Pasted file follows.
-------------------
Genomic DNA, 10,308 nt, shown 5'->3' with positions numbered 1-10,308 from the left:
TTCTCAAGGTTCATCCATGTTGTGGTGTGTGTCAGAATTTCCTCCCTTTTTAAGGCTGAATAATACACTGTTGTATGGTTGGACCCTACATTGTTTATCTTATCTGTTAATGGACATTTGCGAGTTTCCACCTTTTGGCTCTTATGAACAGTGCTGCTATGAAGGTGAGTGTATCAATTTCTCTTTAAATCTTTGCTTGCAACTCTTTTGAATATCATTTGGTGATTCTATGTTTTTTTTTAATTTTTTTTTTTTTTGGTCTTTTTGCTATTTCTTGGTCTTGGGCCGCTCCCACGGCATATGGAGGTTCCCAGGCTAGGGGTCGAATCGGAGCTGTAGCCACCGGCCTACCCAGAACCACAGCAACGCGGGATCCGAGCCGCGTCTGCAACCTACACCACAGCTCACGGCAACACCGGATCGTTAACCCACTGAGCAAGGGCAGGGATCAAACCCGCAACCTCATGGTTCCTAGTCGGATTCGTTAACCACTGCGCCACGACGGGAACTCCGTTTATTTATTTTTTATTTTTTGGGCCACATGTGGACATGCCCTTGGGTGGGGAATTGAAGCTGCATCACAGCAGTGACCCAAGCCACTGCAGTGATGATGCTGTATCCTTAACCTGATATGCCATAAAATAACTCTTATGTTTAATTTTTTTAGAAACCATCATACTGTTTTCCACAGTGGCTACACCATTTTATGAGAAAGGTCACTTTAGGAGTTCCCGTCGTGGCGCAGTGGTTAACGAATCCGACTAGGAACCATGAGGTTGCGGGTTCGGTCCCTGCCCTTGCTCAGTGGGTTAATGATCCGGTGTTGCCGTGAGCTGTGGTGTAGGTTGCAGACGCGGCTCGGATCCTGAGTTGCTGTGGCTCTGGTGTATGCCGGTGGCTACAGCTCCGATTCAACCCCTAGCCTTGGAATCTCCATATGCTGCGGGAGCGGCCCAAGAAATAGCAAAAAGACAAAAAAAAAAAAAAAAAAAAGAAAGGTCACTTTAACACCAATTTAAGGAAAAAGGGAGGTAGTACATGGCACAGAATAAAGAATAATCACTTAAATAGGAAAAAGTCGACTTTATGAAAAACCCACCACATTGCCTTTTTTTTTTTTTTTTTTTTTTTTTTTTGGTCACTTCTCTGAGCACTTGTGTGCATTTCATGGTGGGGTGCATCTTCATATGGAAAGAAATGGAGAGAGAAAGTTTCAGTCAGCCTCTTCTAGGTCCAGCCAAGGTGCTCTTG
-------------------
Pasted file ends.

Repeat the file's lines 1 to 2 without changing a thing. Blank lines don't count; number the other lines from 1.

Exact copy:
Genomic DNA, 10,308 nt, shown 5'->3' with positions numbered 1-10,308 from the left:
TTCTCAAGGTTCATCCATGTTGTGGTGTGTGTCAGAATTTCCTCCCTTTTTAAGGCTGAATAATACACTGTTGTATGGTTGGACCCTACATTGTTTATCTTATCTGTTAATGGACATTTGCGAGTTTCCACCTTTTGGCTCTTATGAACAGTGCTGCTATGAAGGTGAGTGTATCAATTTCTCTTTAAATCTTTGCTTGCAACTCTTTTGAATATCATTTGGTGATTCTATGTTTTTTTTTAATTTTTTTTTTTTTTGGTCTTTTTGCTATTTCTTGGTCTTGGGCCGCTCCCACGGCATATGGAGGTTCCCAGGCTAGGGGTCGAATCGGAGCTGTAGCCACCGGCCTACCCAGAACCACAGCAACGCGGGATCCGAGCCGCGTCTGCAACCTACACCACAGCTCACGGCAACACCGGATCGTTAACCCACTGAGCAAGGGCAGGGATCAAACCCGCAACCTCATGGTTCCTAGTCGGATTCGTTAACCACTGCGCCACGACGGGAACTCCGTTTATTTATTTTTTATTTTTTGGGCCACATGTGGACATGCCCTTGGGTGGGGAATTGAAGCTGCATCACAGCAGTGACCCAAGCCACTGCAGTGATGATGCTGTATCCTTAACCTGATATGCCATAAAATAACTCTTATGTTTAATTTTTTTAGAAACCATCATACTGTTTTCCACAGTGGCTACACCATTTTATGAGAAAGGTCACTTTAGGAGTTCCCGTCGTGGCGCAGTGGTTAACGAATCCGACTAGGAACCATGAGGTTGCGGGTTCGGTCCCTGCCCTTGCTCAGTGGGTTAATGATCCGGTGTTGCCGTGAGCTGTGGTGTAGGTTGCAGACGCGGCTCGGATCCTGAGTTGCTGTGGCTCTGGTGTATGCCGGTGGCTACAGCTCCGATTCAACCCCTAGCCTTGGAATCTCCATATGCTGCGGGAGCGGCCCAAGAAATAGCAAAAAGACAAAAAAAAAAAAAAAAAAAAGAAAGGTCACTTTAACACCAATTTAAGGAAAAAGGGAGGTAGTACATGGCACAGAATAAAGAATAATCACTTAAATAGGAAAAAGTCGACTTTATGAAAAACCCACCACATTGCCTTTTTTTTTTTTTTTTTTTTTTTTTTTTGGTCACTTCTCTGAGCACTTGTGTGCATTTCATGGTGGGGTGCATCTTCATATGGAAAGAAATGGAGAGAGAAAGTTTCAGTCAGCCTCTTCTAGGTCCAGCCAAGGTGCTCTTG